Instead you can go for a revenue target based bonus. Hit 80% of monthly target revenue and the bonus starts. For each 1% of target revenue over this point you pay an agreed % of the person's salary - giving a 20% increase in salary if you hit target - and more if you exceed target.

Make sure you have budgetted for this!!

All bonuses should be uncapped.... more thinking behind this in another blog.

3 Hats - how to make decisisons

When you have critical business decisions in the business, as a senior person you actually have 3 roles, each of which could give a different result.

You are a SHAREHOLDER - so decisions are all about using capital t gow the longer term strateegic value of the company

You are an EMPLOYEE - do decision are about increasing salary and compensation and improving working environment

You are a DIRECTOR - so decision are about the fair governance of the company, maximising returns, and developing a strong business.

What brings this into stark contrast is the decisions in the early days about what to pay you and the other founders.

As SHAREHOLDER - nothing, we want all revenue to go into growing the company
As EMPLOYEE - everything, we want to be paid as much as is available
As DIRECTOR - enough to stop the employee leaving - a balance to keep company rgrowing, but not lose valuable staff.

Tuesday, May 17, 2005

The number 7.....

The number 7 is a recurrent theme in our universe. It represents the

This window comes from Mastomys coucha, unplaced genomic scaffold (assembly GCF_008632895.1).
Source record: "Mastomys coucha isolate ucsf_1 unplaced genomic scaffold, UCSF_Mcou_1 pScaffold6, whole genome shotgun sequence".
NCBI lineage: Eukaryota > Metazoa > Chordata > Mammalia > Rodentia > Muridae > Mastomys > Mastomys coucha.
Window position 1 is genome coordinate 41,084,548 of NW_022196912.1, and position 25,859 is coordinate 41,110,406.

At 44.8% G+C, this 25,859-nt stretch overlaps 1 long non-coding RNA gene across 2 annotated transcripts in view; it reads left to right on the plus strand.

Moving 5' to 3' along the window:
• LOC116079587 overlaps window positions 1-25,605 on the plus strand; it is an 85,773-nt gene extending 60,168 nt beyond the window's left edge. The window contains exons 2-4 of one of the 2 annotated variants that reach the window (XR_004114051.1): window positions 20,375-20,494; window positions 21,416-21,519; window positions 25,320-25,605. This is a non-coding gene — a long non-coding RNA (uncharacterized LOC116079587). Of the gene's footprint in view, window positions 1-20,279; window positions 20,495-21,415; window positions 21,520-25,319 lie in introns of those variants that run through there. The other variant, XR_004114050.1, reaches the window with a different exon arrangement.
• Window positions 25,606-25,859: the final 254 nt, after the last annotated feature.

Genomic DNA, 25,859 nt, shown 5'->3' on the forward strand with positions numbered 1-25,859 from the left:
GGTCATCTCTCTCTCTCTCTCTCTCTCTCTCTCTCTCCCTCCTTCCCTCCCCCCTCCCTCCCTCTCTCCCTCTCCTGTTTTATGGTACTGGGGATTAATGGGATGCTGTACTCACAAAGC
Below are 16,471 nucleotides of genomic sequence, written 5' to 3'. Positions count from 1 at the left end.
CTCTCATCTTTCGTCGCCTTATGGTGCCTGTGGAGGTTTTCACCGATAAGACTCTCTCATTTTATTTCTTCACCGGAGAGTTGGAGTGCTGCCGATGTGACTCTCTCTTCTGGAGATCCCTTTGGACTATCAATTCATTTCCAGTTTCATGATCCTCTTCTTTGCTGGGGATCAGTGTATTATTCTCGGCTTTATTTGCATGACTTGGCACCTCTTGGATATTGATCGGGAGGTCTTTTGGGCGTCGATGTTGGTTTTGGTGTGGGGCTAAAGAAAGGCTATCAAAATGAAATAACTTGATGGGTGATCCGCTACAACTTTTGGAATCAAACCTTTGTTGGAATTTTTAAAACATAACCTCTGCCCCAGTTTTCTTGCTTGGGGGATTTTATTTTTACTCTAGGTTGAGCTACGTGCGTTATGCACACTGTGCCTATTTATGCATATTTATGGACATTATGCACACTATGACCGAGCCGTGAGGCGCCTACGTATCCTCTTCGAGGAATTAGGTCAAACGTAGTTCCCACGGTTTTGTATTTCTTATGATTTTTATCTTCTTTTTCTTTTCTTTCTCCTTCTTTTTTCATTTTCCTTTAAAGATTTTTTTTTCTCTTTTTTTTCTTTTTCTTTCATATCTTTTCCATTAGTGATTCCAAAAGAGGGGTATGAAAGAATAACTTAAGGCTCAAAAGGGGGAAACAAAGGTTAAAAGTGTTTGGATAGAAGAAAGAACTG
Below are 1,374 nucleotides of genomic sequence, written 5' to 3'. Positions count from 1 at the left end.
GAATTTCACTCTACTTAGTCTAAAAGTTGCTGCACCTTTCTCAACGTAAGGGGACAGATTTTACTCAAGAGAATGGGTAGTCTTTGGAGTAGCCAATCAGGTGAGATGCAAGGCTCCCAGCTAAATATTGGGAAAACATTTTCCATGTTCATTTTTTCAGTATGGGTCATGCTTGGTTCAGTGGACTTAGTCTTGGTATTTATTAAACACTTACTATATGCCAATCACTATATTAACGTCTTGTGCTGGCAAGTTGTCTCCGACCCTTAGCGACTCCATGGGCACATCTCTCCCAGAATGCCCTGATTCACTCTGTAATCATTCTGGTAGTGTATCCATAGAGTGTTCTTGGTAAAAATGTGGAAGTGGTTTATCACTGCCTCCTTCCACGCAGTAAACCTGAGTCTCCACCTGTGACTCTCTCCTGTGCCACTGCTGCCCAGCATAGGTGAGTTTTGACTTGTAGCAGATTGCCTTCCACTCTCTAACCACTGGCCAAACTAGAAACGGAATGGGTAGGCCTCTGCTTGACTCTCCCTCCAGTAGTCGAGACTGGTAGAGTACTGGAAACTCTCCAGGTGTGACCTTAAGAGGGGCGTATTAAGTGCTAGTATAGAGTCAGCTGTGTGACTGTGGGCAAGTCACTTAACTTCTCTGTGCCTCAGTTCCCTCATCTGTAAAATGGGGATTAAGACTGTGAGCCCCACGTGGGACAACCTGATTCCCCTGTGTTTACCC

number of; days in the week; wonders of the world; sides of a 20p and
50p coin; million cubic feet of water let into the ocean by the Amazon
River every second; items most people can process and remember (called
the digit span); spikes on the statue of Liberty crown; days after a
Japanese baby's birth when celebrations take place (they also mourn
the seventh day and seventh week following a death). From cradle to
grave the number abounds in our daily lives.

Just a thought....

Friday, April 22, 2005

Mapping your business flows.... worth reading (honestly)

It seems really boring to be thinking about process (the way you want to operate), when I know that you want to get on with "being successful".

But dealing with your intial customers well (consistently, professionally) will determine your early success - especially when your early marketing is word of mouth.

Sitting down for 1/2 day or a day seems time wasted.

So what are the benefits?
* forces you to think through what REALLY happens to get from PROSPECT to CASH. YOu will be surprised what things spring up that you haven't thought of, and which could destroy the business before it has got started
* identifies which forms/documents/systems you need to support the business improving quality/consistency
* it is the training manual or operations manual for new staff to enable you to grow more quickly so you can get beyond the start-up phase more quickly.

PLUS It is a lit easier to do it now than wait until you are trying to run the business with a million things going on and no time even to sleep.... but that is when you need it most

How do I get started then?
* download copy of control-CE - it is the free single user version of the market leader for major corporations www.consultants-edition.com
* take the time to do the tutorial & print out the quick start guide (use your business as the example as you work through the tutorial)
* work with a colleague/partner to challenge you as you create a visual picture of the process
* understand that it will need to be changed as the first version and as the business starts to work you will identify improvements

Therefore - think of this "process model" as a CRITICAL ASSET of the company which should be maintained and looked after.

"Failing to plan is plannng to fail"